Climate change in the home of snow leopards

December 7, 2009

With the UN Summit at Copenhagen starting now, there’s been some focus in recent weeks on the impact of climate change on the worlds highest mountain system, the Himalayas. A recent press conference called “Stop Melting Life, Save The Himalayas”in Kathmandu highlighted the threat of climate change on the lives and livelihoods of many people in Nepal. Local researchers have found that rainfall patterns are changing rapidly and that temperatures are on the increase leading to the dramatic retreat of Himalayan glaciers. There are grave concerns for what this will mean for the billions of people living in the basin of the rivers fed by Himalayas glaciers.

Opening of the Copenhagen Climate Change Summit with 192 nations attending. Photo official Summit website.

A few days ago there was a historic Nepal Cabinet meeting high on the Kala Patthar Plateau (near Mount Everest) also focusing on this issue. Today many government ministers along with a group of famous Everest summiteers are organising a march in the streets of Copenhagen for next week. The march will carry the message of  “Save the Himalayas” and coincides with International Mountain Day. It is to be hoped that all this will help focus much needed attention on this fragile part of the world where the potential impact of climate change could affect not only keystone species like  endangered snow leopards but also the lives of billions of people.

Follow all the discussions and decisions of this momentous conference at the official website.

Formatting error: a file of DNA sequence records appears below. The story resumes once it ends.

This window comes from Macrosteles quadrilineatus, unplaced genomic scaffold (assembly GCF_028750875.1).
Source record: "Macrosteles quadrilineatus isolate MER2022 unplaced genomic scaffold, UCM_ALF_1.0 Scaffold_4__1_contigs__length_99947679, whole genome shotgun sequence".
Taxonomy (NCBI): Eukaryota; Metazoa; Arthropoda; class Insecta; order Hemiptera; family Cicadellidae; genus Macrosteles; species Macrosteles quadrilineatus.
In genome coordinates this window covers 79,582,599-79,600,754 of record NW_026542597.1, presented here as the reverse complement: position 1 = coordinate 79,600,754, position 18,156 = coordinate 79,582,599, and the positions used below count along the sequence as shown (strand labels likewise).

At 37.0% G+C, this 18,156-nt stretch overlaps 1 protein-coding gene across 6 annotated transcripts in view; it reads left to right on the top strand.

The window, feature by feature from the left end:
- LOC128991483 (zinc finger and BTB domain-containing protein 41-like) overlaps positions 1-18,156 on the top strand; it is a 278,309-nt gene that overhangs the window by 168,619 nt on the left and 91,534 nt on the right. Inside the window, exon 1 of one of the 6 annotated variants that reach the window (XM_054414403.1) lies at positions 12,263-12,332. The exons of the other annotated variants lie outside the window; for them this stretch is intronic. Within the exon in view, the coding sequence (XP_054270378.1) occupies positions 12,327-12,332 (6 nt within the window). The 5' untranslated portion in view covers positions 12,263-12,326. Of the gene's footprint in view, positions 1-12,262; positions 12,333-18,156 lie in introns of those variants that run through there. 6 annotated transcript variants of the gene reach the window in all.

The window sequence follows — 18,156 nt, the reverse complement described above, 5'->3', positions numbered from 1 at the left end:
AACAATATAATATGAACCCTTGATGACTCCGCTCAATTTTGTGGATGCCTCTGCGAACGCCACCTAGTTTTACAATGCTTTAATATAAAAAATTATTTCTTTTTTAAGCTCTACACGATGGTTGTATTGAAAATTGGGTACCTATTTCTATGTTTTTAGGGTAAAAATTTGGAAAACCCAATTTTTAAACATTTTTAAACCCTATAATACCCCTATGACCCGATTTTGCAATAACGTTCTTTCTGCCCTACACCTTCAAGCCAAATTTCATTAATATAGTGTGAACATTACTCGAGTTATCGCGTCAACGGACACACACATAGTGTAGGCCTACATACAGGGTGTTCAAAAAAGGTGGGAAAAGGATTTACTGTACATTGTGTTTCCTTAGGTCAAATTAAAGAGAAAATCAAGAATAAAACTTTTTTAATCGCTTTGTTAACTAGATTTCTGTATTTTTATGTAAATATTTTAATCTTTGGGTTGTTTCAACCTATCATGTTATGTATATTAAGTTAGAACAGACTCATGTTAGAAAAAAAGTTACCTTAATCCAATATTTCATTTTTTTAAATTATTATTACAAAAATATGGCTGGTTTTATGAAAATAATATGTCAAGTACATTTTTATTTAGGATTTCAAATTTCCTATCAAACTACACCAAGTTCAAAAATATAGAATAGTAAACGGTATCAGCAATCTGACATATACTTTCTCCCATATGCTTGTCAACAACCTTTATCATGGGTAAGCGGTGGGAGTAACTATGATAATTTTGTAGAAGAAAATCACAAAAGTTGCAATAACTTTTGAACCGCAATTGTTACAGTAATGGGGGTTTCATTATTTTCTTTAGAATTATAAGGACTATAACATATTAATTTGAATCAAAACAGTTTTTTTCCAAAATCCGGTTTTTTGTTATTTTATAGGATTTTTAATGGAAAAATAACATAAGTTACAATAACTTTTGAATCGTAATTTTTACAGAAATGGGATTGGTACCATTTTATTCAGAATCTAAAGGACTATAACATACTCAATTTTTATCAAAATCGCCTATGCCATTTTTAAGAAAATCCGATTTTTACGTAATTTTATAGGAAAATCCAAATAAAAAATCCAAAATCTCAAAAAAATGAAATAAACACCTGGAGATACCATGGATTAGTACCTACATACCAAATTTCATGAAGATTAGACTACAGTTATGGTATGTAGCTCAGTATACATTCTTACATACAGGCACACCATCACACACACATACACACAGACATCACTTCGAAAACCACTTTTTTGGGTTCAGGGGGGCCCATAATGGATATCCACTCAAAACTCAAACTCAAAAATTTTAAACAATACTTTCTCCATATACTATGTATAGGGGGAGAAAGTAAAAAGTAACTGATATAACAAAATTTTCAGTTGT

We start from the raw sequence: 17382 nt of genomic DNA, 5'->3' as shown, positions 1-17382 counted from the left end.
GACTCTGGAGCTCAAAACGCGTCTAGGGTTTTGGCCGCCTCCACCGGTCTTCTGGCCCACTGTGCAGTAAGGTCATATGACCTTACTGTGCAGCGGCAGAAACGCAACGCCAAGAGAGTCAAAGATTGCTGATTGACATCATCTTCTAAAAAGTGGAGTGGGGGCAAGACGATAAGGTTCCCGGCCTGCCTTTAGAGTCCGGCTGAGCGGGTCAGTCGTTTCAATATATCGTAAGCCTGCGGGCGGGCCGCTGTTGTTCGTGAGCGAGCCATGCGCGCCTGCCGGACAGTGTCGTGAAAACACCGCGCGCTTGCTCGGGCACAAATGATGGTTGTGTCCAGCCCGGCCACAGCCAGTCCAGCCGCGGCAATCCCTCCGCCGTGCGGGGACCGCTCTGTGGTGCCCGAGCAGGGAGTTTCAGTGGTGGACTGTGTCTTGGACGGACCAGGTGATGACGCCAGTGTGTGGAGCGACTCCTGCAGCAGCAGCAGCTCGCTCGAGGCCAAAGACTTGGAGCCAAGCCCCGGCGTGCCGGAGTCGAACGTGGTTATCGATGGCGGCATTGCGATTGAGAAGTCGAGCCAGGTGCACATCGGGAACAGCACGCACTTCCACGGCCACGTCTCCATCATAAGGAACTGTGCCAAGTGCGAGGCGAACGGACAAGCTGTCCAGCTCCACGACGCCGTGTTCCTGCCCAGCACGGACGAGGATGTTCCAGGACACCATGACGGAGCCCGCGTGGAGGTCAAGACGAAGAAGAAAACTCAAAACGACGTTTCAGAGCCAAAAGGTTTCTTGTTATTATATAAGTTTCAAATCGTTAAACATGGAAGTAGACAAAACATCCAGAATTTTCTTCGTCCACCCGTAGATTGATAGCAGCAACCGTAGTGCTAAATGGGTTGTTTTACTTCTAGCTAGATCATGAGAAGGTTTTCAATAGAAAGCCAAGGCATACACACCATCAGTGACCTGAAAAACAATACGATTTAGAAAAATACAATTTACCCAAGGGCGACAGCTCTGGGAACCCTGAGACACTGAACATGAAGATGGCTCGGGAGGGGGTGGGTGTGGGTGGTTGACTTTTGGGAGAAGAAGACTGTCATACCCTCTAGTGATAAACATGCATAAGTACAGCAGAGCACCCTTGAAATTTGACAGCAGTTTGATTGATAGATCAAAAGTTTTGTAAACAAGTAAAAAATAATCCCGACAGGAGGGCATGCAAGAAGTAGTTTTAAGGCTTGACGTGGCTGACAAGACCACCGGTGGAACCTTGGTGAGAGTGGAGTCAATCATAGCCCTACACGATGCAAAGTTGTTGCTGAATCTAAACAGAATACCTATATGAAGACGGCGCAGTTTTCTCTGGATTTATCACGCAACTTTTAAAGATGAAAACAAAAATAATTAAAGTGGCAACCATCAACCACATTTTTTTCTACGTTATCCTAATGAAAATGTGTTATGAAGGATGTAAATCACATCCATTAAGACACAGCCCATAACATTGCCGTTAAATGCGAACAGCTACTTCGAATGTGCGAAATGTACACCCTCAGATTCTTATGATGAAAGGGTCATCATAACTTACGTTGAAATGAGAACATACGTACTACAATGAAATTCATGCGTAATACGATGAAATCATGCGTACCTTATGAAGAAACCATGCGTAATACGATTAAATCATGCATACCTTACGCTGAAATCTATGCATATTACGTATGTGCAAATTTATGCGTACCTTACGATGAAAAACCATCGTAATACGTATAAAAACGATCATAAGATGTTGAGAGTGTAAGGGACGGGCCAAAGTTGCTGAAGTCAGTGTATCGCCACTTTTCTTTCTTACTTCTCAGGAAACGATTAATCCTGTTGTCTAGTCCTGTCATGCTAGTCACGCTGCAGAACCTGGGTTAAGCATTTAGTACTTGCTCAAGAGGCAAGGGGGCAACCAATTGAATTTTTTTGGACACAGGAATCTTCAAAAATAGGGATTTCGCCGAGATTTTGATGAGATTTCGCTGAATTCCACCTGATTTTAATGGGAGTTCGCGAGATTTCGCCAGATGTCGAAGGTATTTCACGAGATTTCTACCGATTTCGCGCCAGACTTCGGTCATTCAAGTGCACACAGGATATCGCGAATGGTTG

George Schaller working magic for snow leopards again

October 8, 2009
George Schaller with snow leopard cub. Photo by WCS.

George Schaller with snow leopard cub. Photo by WCS.

I’ve mentioned George Schaller many times on this blog – Ok, he’s my hero. He’s probably done more for snow leopard conservation than anyone else on the planet. George won the Indianapolis Prize in 2008 and during 2009 used the money  for snow leopard activities in China. Currently Vice President of Panthera and Senior Conservationist for the Wildlife Conservation Society, George visited China’s Qinghai Province in May 2009 to  help initiate snow leopard programs supported by Panthera, an organization whose mission is to conserve the world’s 36 species of wild cats.

The Indianapolis Prize has just reported on George’s work there. Most of his work was conducted in the Sanjiangyuan Reserve (“Source of Three Rivers Reserve”—Yellow, Yangtze, Mekong ), which covers nearly 58,000 square miles, primarily at elevations above 11,800 feet.  In addition to assessing snow leopard presence and threats, the trip provided Peking University Ph.D. student Li Juan with the training she needs to start a snow leopard study this year. George and Juan traveled more than 2,600 miles to evaluate potential study areas for the student’s research project, and George will continue to mentor Juan as she pursues her Ph.D.

While in Asia, George met with representatives from the Snow Leopard Trust and Shan Shui, one of the leading conservation organizations in China , to create a new collaborative snow leopard research and conservation program. These organizations signed a long-term agreement that will bring much needed expertise and funding to efforts to save snow leopards in China , where as much as 50 percent of the remaining wild population exists.

“George Schaller’s extensive research, fieldwork and training have been essential to saving snow leopards in regions of China ,” said Tom McCarthy , Director of Snow Leopard Programs for Panthera. “I can’t think of a better use of the Indianapolis Prize funds than teaching future generations the urgency and necessity of wildlife conservation.”

“The important aspects of this project for me,” added Michael Crowther, president and CEO of the Indianapolis Zoo, “are its collaborative and long-term nature.  It’s George’s innate ability to bring people together and to forge alliances that overcome the short-term problems of political or geographic conflicts in order to serve the greater good that makes him a hero for me, and for the world.  It seems he has again worked his magic for the snow leopards.”